Applicant seeks approval for retail building in Millstone


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By Matthew Sockol
Staff Writer

MILLSTONE – A property owner in Millstone Township is seeking to replace a vacant gas station with a retail building amid environmental issues facing the property.

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Avinash Vashisht, who owns a 2.2-acre property at the corner of Route 537 (Monmouth Road) and Route 526, is seeking approval from the Planning Board to remove the vacant gas station and construct a 14,443-square-foot mixed use retail building in its place.

A septic system is proposed for the redeveloped property, according to engineer John Ploskonka, who represents Vashisht.

Representatives of Vashisht appeared before the board on Aug. 10. Attorney Stuart Lieberman presented the application. No decision on Vashisht’s request was made that evening and the hearing is expected to continue on Sept. 14.

According to Ploskonka, the board approved the construction of a diner on the property in 2005, but the diner was not built due to a downturn in the economy and changes in regulatory requirements that prohibited restaurants from being built in septic areas without going through a costly process.

The property was formerly owned by Exxon and is a source of environmental concern. In 1988, while the tract was an Exxon station, an underground storage tank burst open and flooded the soil and ground water.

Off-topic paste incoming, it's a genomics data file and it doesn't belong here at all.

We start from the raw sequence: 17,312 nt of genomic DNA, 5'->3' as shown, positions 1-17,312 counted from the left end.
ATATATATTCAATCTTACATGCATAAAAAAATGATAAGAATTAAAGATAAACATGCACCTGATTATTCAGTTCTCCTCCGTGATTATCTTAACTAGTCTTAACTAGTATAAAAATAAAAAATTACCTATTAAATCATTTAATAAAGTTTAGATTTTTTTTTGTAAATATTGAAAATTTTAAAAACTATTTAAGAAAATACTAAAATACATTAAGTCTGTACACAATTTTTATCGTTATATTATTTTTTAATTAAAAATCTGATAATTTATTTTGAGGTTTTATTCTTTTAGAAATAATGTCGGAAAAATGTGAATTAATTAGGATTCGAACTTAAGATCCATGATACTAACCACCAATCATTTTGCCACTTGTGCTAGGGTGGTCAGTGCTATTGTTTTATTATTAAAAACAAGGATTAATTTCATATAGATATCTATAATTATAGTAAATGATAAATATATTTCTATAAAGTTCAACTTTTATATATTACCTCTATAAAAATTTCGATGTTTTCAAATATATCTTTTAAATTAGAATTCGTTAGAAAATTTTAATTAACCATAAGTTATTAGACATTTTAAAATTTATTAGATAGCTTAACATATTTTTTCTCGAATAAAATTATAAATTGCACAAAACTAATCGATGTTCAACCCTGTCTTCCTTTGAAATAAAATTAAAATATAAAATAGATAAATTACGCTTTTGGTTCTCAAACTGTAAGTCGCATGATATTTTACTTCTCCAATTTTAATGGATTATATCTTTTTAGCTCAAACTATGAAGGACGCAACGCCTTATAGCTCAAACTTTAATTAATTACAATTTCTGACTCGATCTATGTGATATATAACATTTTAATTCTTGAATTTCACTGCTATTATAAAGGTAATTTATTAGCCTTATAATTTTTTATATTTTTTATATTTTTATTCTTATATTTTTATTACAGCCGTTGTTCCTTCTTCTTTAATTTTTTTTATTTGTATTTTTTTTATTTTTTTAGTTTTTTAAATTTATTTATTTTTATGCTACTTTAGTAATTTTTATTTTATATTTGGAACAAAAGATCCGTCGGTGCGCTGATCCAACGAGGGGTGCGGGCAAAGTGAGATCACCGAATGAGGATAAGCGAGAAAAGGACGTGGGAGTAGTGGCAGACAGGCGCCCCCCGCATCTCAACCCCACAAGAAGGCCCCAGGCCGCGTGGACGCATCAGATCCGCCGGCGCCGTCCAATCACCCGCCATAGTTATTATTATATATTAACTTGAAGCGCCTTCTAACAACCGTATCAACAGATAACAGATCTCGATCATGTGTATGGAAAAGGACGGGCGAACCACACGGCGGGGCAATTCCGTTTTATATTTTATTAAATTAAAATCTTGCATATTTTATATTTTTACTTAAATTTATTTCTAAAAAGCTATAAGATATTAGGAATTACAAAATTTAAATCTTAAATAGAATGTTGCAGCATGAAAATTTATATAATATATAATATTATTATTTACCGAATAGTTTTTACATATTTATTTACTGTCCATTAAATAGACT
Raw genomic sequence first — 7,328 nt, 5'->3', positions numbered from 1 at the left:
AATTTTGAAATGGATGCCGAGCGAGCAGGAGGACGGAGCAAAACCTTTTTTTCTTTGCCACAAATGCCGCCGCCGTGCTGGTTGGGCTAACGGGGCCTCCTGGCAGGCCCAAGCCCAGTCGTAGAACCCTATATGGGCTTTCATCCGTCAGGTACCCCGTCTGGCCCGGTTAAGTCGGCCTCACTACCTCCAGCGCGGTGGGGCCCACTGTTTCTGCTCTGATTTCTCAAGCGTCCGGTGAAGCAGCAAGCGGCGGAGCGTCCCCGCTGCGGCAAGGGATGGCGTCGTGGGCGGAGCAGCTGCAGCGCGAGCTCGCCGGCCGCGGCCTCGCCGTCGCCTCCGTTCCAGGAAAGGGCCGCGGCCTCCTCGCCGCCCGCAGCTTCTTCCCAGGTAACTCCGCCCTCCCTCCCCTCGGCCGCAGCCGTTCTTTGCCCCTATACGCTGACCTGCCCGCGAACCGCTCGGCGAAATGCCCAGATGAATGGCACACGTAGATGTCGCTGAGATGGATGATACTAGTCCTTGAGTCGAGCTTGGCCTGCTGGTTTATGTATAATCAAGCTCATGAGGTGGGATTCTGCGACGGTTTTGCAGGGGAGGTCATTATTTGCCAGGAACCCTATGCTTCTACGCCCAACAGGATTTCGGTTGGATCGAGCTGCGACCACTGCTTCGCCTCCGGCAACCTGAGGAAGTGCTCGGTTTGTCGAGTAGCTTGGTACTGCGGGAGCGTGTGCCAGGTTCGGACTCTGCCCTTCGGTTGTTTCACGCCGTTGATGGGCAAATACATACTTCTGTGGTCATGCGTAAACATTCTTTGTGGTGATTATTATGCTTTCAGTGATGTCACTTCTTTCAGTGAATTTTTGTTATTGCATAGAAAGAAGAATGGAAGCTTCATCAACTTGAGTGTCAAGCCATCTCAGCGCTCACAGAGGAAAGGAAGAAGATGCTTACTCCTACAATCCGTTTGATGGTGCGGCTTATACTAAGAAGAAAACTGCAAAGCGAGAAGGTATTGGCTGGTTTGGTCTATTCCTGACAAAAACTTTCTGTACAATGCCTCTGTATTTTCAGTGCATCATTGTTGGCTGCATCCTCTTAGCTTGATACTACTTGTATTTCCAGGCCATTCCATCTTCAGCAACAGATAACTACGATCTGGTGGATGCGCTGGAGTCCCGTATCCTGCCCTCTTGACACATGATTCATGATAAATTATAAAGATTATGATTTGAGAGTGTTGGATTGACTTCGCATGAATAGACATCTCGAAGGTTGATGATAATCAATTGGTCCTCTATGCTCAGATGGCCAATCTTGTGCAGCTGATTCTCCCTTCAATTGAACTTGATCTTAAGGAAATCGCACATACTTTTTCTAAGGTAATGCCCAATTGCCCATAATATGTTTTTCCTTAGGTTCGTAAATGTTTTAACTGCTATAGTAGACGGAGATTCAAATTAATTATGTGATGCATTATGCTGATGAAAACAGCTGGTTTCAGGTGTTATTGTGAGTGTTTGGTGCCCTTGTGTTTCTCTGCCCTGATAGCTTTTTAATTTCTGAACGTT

William O’Brien, a licensed site remediation professional, spoke about the current environmental conditions of the property. According to O’Brien, there are three active areas of concern at the site, two of which he oversees on behalf of Vashisht.

The area that is not overseen by O’Brien is the site of the 1988 leak, which he said is overseen by an engineering company on behalf of Exxon. Because O’Brien does not oversee the site, he could not speak for the engineering company’s remediation work and could only summarize the firm’s report.

O’Brien said Exxon has performed active remediation on the site since 1988 with a pump-and-treat system, where ground water is pumped to the surface and removed of contaminants. In July 2015, Exxon put a classified exception area/well restriction area in place at the site.

According to O’Brien, Exxon is applying for a remedial action permit from the state Department of Environmental Protection (DEP) to demonstrate that the level of contamination at the site is decreasing.

“(Exxon) brought (the contamination) down low enough so they can make a model where they show that in ‘X’ amount of years, (the contamination) will deteriorate,” O’Brien said. “But they have to show it is decreasing for two years straight.”

The level of contaminants in the ground water are predicted to be gone by Dec. 31, 2025, according to O’Brien.

Board Vice Chairman Chris Pepe sought to determine if the board would continue to know about the environmental status of the site and if contaminants would continue to be removed from the property.

“What would happen if this (application) did get approved and everything looks like it is cleaning up fine, and then it stops and the water doesn’t get clean?” Pepe asked. “(What if) it doesn’t continue to decrease its level of contaminants … What would happen to the structure that has been built here and the tenants that exist in it?”

Board Chairman Mitchell Newman suggested creating a control condition if the application was approved that would require Vashisht to report back to the Planning Board on an annual basis.